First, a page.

Wednesday, December 24, 2014


Wer reitet so spät durch Nacht und Wind?
Es ist der Vater mit seinem Kind…

King of the faeries, king of the alder trees, or the origin of the Harlequin figure—the erlking of myth may be all these things and more.  And then there’s the dark child-killer of Goethe’s poem and Franz Schubert’s classic Opus 1…which if you've ever seen a night episode of Tiny Toons, you already know all about.

Paizo’s erlking is a more straight-up defender of the woodlands, an angelic fey being with leafed wings instead of feathers who is a blur (or rather, a blur) on the battlefield.  On his own he is formidable, with cold iron and ironwood weapons, bleed damage, and humanoids as his favored enemies.  He is also a tactician who can move the very earth, animate plants and summon nature’s allies to his cause, and lead the centaurs, satyrs, and treants that flock to his banner (not to mention any hamadryad consorts he might have, along with their courts).

But never fear…the potential for that dark child-killer is still there.  Tucked away in his spell list are black tentacles and finger of death…not your standard repertoire for a defender of nature.  And his deflection vs. evil/protection from evil could just as easily be against good.  So if you want a “king of the forest” per the Bestiary 4, you have it.  If you want “the aggressive, dangerous, and vengeful aspect of the wilds,” you have it.  And if you want Goethe…that finger of death fires 1/day…

Having done a hamadryad a great service, adventurers receive a boon from an erlking that they may travel through his lands unimpeded.  This magical shortcut has proved invaluable before.  But now as they use the faerie king’s roads in a race against their enemy, the erlking himself appears to accuse them of trespassing.  A powerful, bloated Advanced hyakume has stolen the erlking’s memory of the boon, and to proceed the adventurers must fight the fey or retrieve the stolen recollection.

An erlking has a mighty artifact: a cauldron that will raise the dead.  If adventurers attempt to steal it, they must not only defeat the tunche the erlking has set to guard it, but also prevent the hasted erlking from climbing inside it.  Should the fey king slay himself inside the cauldron, he will destroy it irrevocably.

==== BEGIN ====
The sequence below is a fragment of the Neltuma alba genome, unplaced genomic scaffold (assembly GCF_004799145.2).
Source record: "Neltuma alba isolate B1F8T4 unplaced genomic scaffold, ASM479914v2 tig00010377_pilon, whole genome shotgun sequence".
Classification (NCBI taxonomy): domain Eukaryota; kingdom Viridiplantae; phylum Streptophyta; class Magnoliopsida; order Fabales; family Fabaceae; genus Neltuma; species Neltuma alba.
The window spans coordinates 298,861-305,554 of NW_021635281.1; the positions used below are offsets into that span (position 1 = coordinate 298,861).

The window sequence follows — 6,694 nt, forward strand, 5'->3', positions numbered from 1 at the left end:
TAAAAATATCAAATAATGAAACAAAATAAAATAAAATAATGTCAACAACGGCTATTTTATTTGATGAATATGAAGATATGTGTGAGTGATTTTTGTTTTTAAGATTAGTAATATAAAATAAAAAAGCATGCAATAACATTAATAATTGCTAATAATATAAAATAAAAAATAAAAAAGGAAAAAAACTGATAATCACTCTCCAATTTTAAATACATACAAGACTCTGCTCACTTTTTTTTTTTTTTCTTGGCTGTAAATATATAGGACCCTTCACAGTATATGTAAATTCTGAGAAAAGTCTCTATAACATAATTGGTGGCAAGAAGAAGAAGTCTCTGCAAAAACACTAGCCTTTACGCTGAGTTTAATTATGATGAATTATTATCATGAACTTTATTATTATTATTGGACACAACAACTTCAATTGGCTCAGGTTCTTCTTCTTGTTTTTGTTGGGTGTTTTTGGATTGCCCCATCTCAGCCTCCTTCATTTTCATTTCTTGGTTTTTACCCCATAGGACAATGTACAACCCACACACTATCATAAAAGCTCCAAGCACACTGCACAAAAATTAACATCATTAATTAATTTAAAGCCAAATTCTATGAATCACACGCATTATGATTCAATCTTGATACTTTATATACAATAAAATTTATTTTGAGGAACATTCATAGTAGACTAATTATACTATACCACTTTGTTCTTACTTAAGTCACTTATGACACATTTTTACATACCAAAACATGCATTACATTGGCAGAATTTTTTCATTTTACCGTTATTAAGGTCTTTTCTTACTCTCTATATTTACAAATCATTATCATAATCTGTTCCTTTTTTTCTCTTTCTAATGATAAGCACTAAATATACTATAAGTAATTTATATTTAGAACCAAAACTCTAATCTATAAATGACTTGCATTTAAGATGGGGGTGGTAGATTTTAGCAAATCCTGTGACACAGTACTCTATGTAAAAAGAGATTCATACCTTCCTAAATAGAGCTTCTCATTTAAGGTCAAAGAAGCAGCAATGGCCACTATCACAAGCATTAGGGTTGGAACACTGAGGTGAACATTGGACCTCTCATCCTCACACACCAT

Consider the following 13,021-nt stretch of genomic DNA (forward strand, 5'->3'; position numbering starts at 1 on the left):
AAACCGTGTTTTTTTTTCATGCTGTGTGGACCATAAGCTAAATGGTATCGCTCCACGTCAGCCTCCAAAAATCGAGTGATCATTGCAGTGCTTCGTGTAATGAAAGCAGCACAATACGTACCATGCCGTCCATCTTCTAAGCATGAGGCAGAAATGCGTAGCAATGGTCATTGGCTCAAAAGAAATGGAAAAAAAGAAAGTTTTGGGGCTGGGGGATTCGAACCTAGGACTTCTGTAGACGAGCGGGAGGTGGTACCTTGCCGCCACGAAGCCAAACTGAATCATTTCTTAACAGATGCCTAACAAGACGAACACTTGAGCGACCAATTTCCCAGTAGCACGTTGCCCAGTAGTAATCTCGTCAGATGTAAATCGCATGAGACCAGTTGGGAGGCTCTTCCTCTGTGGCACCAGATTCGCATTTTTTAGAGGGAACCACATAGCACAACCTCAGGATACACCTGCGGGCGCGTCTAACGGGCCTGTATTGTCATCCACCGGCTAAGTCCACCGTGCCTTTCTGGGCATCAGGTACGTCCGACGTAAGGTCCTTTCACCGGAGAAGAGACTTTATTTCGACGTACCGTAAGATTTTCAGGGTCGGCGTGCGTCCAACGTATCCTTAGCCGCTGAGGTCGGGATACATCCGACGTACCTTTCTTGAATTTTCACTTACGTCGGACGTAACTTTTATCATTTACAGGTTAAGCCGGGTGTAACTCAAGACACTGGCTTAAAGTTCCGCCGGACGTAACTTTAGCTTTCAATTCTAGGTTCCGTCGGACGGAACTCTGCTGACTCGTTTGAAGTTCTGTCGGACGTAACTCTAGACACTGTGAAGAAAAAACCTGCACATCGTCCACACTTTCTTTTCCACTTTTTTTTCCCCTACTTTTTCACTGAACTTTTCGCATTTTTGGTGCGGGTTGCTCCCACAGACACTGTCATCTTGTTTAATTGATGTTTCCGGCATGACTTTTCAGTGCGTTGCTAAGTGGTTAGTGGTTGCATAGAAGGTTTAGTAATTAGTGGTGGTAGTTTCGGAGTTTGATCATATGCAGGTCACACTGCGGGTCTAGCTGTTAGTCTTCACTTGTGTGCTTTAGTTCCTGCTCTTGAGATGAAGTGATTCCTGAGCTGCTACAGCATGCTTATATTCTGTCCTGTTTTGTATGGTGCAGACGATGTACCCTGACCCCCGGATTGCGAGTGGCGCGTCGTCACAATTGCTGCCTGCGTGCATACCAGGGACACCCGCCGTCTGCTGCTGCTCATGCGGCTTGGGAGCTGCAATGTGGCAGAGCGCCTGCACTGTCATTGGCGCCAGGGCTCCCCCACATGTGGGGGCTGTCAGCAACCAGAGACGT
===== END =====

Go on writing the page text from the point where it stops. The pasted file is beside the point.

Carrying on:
When colossi fight, the land loses.  Adventurers hurry to find the last components to awaken a stone colossus before a rampaging flesh colossus and a necromancer’s army destroy the nation.  But just as the adventurers complete the ritual, an army of fey and woodland folk attack, led by an erlking determined to cripple both sides before his beloved forest is destroyed.

Pathfinder Bestiary 4 94

Before the Bestiary 4 came out, I used references to the mythological erlkings at least twice before.  Also note the connection to the Mabinogion in the second adventure seed.  (Erlkings are kings of alder trees –> Alders are associated with Bran –> Bran once owned just such a cauldron that Efnysien would go on to destroy –> Adventure seed –> Profit!)  (And to Metroplex in the third…transformation cogs, anyone?)

One final thing I love about these erlkings: their use and mastery of ironwood weapons and armor.  I grew up on the metal-loathing druids of “basic” D&D, especially the druidic knights of Robrenn from Dragon Magazine #177, and Paizo’s erlkings harken back to that magical issue.

Need Christmas music for tomorrow?  Nudge, nudge.

Finally, I have to thank you all for the early Christmas gift: 2,000 Tumblr followers!  For a text-only blog, that’s huge.  Not only that, it's double where we were as recently as July.  1,000 followers in only 6 months?  You guys are great.  Again, thank you—and keep sharing!

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